Around the world, businesses and the general public can choose from several types of invoices. In Finland, all these kinds of invoices fall into two main invoice types:

Invoice Types in Finland

Paper Invoices

Before 2010, the main type of invoicing used in Finland was paper invoicing. Paper invoicing covers all the traditional forms and types of invoices. Paper invoicing can take several sub-forms. These invoice types are still in use in Finland, although their usage is slowly being replaced by e-invoicing.

The traditional paper invoices have various forms, including the standard invoice, commercial invoice, recurring invoice, credit invoice, debit invoice, and timesheet invoice. These are all paper-based invoices that are either written on paper or printed out on paper when transmitted.


Initially, an e-invoice was used to refer to any type of invoice that was issued over an electronic connection. However, things have changed over time and now Finland subscribes to the European Union standards of e-invoicing.

By 2010, global trends began to penetrate the invoicing sector. The public in the Finnish business industry started using electronic invoices. But Finland had no laws regarding electronic invoices, which meant suppliers had to request to use them.

In February 2019, the Finnish government approved Directive 2014/55/EU on electronic invoicing. Since then, e-invoice has become widely embraced by the Finnish public.

Electronic invoicing is an automated process that no longer involves manual drafting or printing out of invoices. Invoice processes like matching and ledger management are digitally handled.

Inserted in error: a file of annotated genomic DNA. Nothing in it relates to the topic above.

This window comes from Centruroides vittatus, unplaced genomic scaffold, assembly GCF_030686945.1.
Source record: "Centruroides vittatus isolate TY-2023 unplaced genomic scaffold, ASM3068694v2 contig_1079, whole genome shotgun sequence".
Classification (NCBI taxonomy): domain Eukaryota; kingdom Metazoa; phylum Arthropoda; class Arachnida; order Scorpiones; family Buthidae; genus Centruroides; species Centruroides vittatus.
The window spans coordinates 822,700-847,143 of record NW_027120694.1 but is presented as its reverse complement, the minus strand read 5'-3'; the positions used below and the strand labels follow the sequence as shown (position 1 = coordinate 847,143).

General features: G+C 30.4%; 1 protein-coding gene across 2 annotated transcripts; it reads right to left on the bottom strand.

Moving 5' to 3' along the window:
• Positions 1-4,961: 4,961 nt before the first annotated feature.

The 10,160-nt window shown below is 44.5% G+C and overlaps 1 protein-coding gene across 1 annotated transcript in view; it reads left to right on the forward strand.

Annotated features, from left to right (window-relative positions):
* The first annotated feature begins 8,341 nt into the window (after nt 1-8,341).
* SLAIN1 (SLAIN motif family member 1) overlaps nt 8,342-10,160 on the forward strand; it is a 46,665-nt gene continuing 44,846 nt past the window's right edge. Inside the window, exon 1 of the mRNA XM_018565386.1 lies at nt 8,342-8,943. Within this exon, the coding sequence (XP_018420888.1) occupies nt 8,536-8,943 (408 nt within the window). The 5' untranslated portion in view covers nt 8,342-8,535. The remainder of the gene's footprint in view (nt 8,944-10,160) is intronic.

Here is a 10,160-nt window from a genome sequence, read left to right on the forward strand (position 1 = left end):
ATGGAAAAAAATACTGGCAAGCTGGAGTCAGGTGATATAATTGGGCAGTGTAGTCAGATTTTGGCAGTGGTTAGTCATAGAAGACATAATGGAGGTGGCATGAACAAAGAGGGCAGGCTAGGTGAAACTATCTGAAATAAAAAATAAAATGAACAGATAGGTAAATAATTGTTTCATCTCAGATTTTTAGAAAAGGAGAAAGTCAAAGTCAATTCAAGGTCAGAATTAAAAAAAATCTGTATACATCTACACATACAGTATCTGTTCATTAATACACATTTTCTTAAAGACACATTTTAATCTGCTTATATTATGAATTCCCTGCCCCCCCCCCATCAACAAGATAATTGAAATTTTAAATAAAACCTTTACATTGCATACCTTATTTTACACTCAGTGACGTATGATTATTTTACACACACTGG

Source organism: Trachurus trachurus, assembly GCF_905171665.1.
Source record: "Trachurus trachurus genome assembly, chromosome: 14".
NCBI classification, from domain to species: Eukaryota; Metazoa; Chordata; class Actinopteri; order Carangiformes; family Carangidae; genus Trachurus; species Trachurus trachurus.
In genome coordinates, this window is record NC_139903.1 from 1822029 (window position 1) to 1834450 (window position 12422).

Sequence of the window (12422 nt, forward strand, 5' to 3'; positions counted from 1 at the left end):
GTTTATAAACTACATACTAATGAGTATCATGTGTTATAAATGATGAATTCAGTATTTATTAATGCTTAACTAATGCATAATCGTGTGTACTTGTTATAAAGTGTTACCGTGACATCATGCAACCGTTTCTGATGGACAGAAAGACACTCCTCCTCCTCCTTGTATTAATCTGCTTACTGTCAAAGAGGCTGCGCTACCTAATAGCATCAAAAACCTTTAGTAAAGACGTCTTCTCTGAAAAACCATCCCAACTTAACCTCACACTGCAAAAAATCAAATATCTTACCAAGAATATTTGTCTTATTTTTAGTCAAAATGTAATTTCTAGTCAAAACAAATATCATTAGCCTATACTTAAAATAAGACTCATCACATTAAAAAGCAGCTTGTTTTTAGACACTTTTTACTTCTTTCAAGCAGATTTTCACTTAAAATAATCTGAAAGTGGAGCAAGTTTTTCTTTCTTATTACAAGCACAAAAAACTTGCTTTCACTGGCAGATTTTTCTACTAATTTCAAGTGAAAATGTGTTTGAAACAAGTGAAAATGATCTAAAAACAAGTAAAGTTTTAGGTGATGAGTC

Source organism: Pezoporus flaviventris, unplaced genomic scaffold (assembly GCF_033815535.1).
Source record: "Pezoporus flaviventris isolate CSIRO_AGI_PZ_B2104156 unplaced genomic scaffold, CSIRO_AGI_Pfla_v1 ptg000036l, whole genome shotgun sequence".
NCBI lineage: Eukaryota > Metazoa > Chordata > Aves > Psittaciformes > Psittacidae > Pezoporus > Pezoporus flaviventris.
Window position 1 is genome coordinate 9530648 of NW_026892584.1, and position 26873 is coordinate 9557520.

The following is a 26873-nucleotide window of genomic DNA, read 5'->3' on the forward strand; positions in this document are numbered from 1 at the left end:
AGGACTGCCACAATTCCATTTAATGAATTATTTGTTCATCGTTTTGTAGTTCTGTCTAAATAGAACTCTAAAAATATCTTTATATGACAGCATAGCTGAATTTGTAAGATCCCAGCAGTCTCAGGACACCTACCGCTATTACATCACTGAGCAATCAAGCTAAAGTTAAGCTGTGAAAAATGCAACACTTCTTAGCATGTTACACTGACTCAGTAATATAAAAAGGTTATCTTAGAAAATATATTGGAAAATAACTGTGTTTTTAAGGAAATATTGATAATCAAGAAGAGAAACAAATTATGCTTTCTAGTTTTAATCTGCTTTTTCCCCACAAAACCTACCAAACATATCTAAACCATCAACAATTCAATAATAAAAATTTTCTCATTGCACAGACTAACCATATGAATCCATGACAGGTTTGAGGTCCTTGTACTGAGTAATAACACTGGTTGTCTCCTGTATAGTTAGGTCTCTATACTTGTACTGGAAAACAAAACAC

What else should you know about e-invoice in Finland?

Finnish authorities have enacted laws that allow any public or private entity seeking for an invoice demand that the invoice is sent electronically. But the rules apply to those whose invoices involve more than €10,000 per year.

Also, note that all e-invoices must comply with Finland’s requirements on VAT Invoicing as well as meet laid out EU specifications on electronic invoicing.

Every public procurement entity has to adhere to this type of invoice, with all e-invoices expected to be in XML format. E-invoices take various forms in Finland, but the standard ones recognized by the government are Finvoice 3.0 and Teapps 3.0. According to Finland’s State Treasury, 92% of all invoices sent to the government are sent via e-invoicing.

According to the State Treasury, and as stated in the Directive 2014/55/EU, Finland does not accept consolidated invoices send electronically. To that effect, the buyer and seller are mandated to separately agree on the invoice contents.

An interconnected eInvoice Network

Finland provides for a mechanism where everyone who sends or receives an electronic invoice is linked to an intermediary. These entities, which in most cases are either banks or Finland-based operators, provide the technology needed to send, deliver and process electronic invoices.

The technologies offered by these operators interconnect, and function seamlessly under a model known as the open eInvoice network.

Point to Note

In Finland, government agencies are mandated to only accept e-invoices. However, the public can send attachments along with their electronic invoices.